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Interview with Robin Mason, Pro-Vice-Chancellor, University of Birmingham: Indian government is taking sport seriously

Professor Robin Mason spoke to Sportskeeda about the new deal between SAI and University of Birmingham

Robin Mason
Robin Mason, Pro-Vice-Chancellor of University of Birmingham,feels India has big future in sports

In a development that could boost the future of sport across the country, the University of Birmingham and Sports Authority of India (SAI) have signed a deal to work towards creation of educational programmes in India for improvement in performances of athletes.Coaches from India had earlier visited the University of Birmingham for a workshop that aimed at projecting to them the importance of sports science.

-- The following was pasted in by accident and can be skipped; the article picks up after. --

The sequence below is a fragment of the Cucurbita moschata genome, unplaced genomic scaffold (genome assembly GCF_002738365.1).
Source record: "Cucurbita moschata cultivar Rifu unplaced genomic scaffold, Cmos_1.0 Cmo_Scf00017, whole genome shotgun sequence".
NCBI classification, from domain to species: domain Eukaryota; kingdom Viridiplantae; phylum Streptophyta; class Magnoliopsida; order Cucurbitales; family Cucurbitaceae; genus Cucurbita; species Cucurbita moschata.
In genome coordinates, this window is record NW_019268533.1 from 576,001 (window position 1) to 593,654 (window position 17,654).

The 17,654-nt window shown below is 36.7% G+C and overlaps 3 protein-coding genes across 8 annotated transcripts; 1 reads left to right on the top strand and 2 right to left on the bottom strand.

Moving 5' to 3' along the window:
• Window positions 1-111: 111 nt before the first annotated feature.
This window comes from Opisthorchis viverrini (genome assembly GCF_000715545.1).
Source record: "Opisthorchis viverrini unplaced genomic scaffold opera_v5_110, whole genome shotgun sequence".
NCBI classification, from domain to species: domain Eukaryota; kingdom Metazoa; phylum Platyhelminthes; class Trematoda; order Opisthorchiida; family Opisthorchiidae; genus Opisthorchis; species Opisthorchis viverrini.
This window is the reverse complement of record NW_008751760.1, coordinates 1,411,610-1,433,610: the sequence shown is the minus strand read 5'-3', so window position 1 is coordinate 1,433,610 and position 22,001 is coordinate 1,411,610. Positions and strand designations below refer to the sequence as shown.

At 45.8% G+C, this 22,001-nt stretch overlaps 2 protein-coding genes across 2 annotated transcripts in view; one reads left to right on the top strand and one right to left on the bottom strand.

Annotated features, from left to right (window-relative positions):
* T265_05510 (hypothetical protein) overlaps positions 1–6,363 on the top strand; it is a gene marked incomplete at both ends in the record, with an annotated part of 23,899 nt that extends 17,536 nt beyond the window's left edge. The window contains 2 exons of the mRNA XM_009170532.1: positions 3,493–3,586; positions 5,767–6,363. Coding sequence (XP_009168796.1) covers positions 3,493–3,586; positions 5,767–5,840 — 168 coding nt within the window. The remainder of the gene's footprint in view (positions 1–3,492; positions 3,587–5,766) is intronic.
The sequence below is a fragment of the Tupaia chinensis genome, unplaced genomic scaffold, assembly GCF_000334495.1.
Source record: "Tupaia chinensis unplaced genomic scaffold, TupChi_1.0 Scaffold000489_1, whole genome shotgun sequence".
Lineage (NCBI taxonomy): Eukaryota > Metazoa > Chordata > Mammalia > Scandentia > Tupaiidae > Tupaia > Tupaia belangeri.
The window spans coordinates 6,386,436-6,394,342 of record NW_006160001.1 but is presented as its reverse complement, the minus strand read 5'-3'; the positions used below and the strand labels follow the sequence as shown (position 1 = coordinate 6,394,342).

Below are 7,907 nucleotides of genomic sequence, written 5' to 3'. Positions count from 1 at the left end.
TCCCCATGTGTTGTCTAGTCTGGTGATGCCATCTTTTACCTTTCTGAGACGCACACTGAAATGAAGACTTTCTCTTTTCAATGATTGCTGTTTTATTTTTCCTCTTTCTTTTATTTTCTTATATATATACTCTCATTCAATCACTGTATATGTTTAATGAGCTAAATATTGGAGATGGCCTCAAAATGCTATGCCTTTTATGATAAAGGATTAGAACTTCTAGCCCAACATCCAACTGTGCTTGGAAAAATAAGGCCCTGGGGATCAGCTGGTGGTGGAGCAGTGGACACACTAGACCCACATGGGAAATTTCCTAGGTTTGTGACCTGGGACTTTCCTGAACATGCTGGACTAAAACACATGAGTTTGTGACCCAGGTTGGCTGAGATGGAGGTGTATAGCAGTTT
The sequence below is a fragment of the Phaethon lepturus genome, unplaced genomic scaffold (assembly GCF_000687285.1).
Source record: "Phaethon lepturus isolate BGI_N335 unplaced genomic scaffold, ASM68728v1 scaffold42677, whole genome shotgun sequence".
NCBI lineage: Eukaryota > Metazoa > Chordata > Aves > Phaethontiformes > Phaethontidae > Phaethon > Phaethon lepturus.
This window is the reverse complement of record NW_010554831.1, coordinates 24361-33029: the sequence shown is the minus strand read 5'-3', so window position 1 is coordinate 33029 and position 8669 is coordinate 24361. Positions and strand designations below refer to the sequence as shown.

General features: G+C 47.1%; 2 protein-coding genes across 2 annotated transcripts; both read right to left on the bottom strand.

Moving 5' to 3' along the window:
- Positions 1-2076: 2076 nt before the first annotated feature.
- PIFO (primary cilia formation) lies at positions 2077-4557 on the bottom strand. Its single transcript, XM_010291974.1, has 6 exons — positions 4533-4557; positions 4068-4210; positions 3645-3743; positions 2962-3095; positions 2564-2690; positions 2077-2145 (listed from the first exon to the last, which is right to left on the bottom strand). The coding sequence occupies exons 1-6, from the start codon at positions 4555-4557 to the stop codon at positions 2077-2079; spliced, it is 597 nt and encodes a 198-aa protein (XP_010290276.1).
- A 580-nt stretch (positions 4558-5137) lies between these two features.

Professor Robin Mason, Pro-Vice-Chancellor at the University of Birmingham, spoke exclusively to Sportskeeda about this deal and how it could benefit Indian sports. Here are excerpts from the interview:

What gave birth to the idea of the University of Birmingham deciding to work with Sports Authority of India (SAI) and why particularly India?

The Indian Government has highlighted the importance of sport to the nation and is looking to invest in boosting India’s sporting performance through Sports Authority of India (SAI). India is a very important country for the University of Birmingham. We have long ties to the country stretching back to 1909 when we welcomed our first Indian student to our campus in Edgbaston.

The partnership follows the successful visit of Indian sports coaches and sports scientists to the University of Birmingham in the wake of its success at the 2016 Rio Olympics. This two-week programme benefited personnel from a range of sports and science disciplines.

In a country like India, where the combination of education and sport has not come to the fore, how do you foresee this programme becoming a success?